Sometime next week I will hit 10,000 miles on my Nissan NV200. It’s hard believe that I have owned this van for 9 months.
As a car that is rather new to the US, I feel it is a hidden gem. It has problems none the less but it’s been great for my requirements.
For those of you who don’t know, I bought this NV200 to convert it to my living space. I wanted a solution that was cheap, safe, and that was reliable in the future. I am constantly working and it was very hard to justify my West Hollywood rent, especially when I was never home. I try and work on movies as much as possible. When I am not working on movies I work on my own content and I spend time traveling. As much as I hate to admit it, a van was the perfect compromise.
It would allow me to travel in my off times and it would help me save money. As a guy in my early 20’s it’s very hard to justify spending a $1,000 a month on rent when I am never there.
When I was looking for an urban cargo van I took about a month to research them and visit dealers. This was the first car I was planning to buy new. Mainly due to the problem that the Nissan NV200 was so new that there no used ones on craigslist.
The two models I compared were the Ford Transit Connect and the Nissan NV200. I honestly wanted the Ford Transit Connect because I felt the recent redesign made the car much more attractive, especially over the Nissan.
But I quickly realized that the Nissan has a much better economic design and has much more space compared to the Ford.
So I bought the NV200. I paid $20,000 out the door, taxes, fees, and etc. I got the S model with rear windows and cruise control upgrade.
Since then I have taken the van all over California and up to Portland. It’s been my home since I bought it and it’s been an incredible one at that. It feels so great to own my living and to not have to share it with a roommate. There are many compromises when living in a car but for me, they outweigh the comprising of living in a rented apartment with a roommate .
As far as a review on the van, I am not a car guy. I believe cars are made to get from point A to point B. Don’t get me wrong I hope to one day own a Porsche Classic, but until then cars are meant to get you from point A to point B.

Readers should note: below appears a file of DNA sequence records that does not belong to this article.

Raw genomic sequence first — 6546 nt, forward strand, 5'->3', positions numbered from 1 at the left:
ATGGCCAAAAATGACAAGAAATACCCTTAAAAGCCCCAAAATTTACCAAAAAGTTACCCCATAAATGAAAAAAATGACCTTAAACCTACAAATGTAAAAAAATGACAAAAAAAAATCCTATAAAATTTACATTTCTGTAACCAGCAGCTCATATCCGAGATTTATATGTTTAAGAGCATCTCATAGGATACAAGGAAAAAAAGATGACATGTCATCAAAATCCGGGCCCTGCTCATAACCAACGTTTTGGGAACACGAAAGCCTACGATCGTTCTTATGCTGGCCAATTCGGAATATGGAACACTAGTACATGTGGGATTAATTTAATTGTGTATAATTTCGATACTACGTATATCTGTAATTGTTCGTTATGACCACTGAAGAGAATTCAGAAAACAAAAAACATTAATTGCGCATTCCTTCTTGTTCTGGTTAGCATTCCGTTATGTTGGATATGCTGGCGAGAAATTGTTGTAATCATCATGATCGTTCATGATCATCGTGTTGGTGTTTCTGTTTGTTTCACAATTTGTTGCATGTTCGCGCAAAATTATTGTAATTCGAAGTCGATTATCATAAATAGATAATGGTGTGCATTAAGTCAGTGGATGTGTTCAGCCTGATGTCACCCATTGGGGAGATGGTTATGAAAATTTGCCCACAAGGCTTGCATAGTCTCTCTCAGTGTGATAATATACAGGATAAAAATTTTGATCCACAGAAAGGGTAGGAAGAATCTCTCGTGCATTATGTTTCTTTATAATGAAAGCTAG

One of the biggest selling points of the NV200 was the CVT and the gas mileage. For those who are not familiar, a CVT is a Continuous Variable Transmission. It’s a transmission that doesn’t have gears but instead used belts to maximize fuel economy. With my solar panel mounted, my fridge, my bed, and all my belongings I still get about 26 MPG (city and highway). It’s incredible that this white box is able to get such great fuel economy.
The Nissan NV200 holds 122.7 ft³ of cargo. The Ford Transit Connect in comparison has 105.9 ft³. That extra 16 ft³ makes a significant difference when it comes to a living space. Combine that with the added benefits of the backwards mounted passenger seat and the table I build with my friend Ziggy off the passenger rear door and it ends up being a relatively big space in comparison to the what the eye sees when walking by.
With 10,000 miles I have had zero problems. I have changed the oil and rotated the tires myself. Currently I am running full synthetic oil and a mobil one filter. With my 10,000 mile oil change I am taking a sample and sending it in to get tested. I personally feel that changing oil every 5,000 miles is excessive but there is no way of knowing without testing it. I will report back when the results have come back from the lab.
The biggest problem I have found so far is that the plastic in the interior of the NV200 is some of the cheapest plastic I have ever experienced in a car. My Honda Civic was 11 years old when I sold it and it and the plastic inside looked better than my van does after only 10 months. I would have thought because it was a cargo van that the plastic would have been more industrial, but my assumption was wrong. The slightest touch and a mark seems to appear.
The tires are the next problem with the van. Most people are quick to notice that the van has relatively small wheels for it’s size. I know I did. Upon researching online I found that the tires are only rated at 15,000 miles. Let me repeat that: a commercial vehicle has stock tires rated at 15,000 miles. Not only that but the only tires that fit the NV200 and meet the weight requirements are exclusively sold by Nissan and cost upwards of $350- $400 a piece. Luckily for me I do not come close to the weight rating of these tires so I will be changing after I hit 15,000 miles.
For a reference I found some that Costco carries that are 92% the weight rating, cost about $100 apiece, and have a 40,000 mile warranty.
Nissan, is a 15,000 mile tire for $400 really the best you can do?
Looking back, I made the right purchase. The look of the NV200 has definitely grown on me and I love the optical illusion that never suggestions that a 6’3” guy could be living in it. It has played to my advantage many times.
After 8 months of living and sleeping around Los Angeles, I have never been hassled by residents or cops, and that was the goal. Yes I would love to own a Sprinter 4x4 but I would never be able to live the quiet low key life that the NV200 enables me to live.
If you are able to get past the cheap plastic interior and the cheaply made tires you will see that the NV200 is a great van. It’s competitor, the Ford Transit, starts at more than $2,000 MSRP above the Nissan and comes with a warranty that doesn’t come close to the 5 year / 100,000 warranty that Nissan offers.
As much as I love this car I cannot ignore the fact that both Nissan and Toyota have an incredible lineup of urban commercial vehicles overseas that would fit my conversion dreams perfectly.
Let’s hope by the time they bring the others over, I still have a desire to live in a van.